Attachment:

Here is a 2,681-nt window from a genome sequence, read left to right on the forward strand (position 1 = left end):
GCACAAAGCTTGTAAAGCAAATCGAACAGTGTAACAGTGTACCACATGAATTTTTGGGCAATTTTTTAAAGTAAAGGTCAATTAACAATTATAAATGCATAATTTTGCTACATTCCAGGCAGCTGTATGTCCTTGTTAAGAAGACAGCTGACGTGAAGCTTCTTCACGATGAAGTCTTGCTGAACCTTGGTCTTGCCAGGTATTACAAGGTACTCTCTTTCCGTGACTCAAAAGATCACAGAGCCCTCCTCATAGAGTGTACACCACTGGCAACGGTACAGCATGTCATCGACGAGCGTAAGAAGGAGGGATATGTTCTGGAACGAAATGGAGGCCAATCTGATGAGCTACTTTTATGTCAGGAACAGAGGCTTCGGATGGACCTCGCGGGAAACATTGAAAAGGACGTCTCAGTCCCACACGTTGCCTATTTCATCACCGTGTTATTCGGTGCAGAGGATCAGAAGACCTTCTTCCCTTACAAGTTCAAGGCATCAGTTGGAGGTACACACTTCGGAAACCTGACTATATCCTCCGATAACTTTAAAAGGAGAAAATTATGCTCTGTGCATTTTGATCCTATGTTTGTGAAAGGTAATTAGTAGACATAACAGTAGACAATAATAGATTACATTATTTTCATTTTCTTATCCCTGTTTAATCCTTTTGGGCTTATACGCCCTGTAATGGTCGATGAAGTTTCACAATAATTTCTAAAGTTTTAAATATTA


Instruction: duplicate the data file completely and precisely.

Here is a 2,681-nt window from a genome sequence, read left to right on the forward strand (position 1 = left end):
GCACAAAGCTTGTAAAGCAAATCGAACAGTGTAACAGTGTACCACATGAATTTTTGGGCAATTTTTTAAAGTAAAGGTCAATTAACAATTATAAATGCATAATTTTGCTACATTCCAGGCAGCTGTATGTCCTTGTTAAGAAGACAGCTGACGTGAAGCTTCTTCACGATGAAGTCTTGCTGAACCTTGGTCTTGCCAGGTATTACAAGGTACTCTCTTTCCGTGACTCAAAAGATCACAGAGCCCTCCTCATAGAGTGTACACCACTGGCAACGGTACAGCATGTCATCGACGAGCGTAAGAAGGAGGGATATGTTCTGGAACGAAATGGAGGCCAATCTGATGAGCTACTTTTATGTCAGGAACAGAGGCTTCGGATGGACCTCGCGGGAAACATTGAAAAGGACGTCTCAGTCCCACACGTTGCCTATTTCATCACCGTGTTATTCGGTGCAGAGGATCAGAAGACCTTCTTCCCTTACAAGTTCAAGGCATCAGTTGGAGGTACACACTTCGGAAACCTGACTATATCCTCCGATAACTTTAAAAGGAGAAAATTATGCTCTGTGCATTTTGATCCTATGTTTGTGAAAGGTAATTAGTAGACATAACAGTAGACAATAATAGATTACATTATTTTCATTTTCTTATCCCTGTTTAATCCTTTTGGGCTTATACGCCCTGTAATGGTCGATGAAGTTTCACAATAATTTCTAAAGTTTTAAATATTA